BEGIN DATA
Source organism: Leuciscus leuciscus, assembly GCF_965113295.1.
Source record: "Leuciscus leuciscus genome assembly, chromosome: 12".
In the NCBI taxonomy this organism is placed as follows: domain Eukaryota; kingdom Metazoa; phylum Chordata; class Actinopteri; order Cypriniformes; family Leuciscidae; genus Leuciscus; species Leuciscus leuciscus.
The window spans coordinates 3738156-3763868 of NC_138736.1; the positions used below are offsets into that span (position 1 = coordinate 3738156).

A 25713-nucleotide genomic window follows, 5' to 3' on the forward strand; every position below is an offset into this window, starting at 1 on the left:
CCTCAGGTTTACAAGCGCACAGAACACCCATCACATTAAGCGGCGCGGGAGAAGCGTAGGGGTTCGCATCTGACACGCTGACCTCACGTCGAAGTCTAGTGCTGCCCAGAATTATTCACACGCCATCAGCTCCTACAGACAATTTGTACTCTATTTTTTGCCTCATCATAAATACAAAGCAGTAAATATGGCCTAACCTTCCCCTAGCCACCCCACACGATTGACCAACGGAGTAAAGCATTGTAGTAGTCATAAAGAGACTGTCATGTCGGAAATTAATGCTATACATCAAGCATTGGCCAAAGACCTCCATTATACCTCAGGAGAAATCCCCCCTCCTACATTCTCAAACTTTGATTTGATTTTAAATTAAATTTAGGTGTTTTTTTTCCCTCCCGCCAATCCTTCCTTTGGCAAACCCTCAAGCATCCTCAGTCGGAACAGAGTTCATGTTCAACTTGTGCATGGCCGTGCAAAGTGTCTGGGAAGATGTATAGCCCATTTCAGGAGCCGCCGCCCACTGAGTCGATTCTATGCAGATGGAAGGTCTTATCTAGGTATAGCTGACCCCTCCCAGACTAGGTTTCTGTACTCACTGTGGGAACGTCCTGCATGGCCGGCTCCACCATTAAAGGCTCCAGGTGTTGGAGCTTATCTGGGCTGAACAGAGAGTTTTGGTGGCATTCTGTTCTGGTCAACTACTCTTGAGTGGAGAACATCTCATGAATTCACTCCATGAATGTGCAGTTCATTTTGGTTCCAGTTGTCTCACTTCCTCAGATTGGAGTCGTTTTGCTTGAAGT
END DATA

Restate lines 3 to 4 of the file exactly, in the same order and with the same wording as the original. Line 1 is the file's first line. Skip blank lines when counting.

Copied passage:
In the NCBI taxonomy this organism is placed as follows: domain Eukaryota; kingdom Metazoa; phylum Chordata; class Actinopteri; order Cypriniformes; family Leuciscidae; genus Leuciscus; species Leuciscus leuciscus.
The window spans coordinates 3738156-3763868 of NC_138736.1; the positions used below are offsets into that span (position 1 = coordinate 3738156).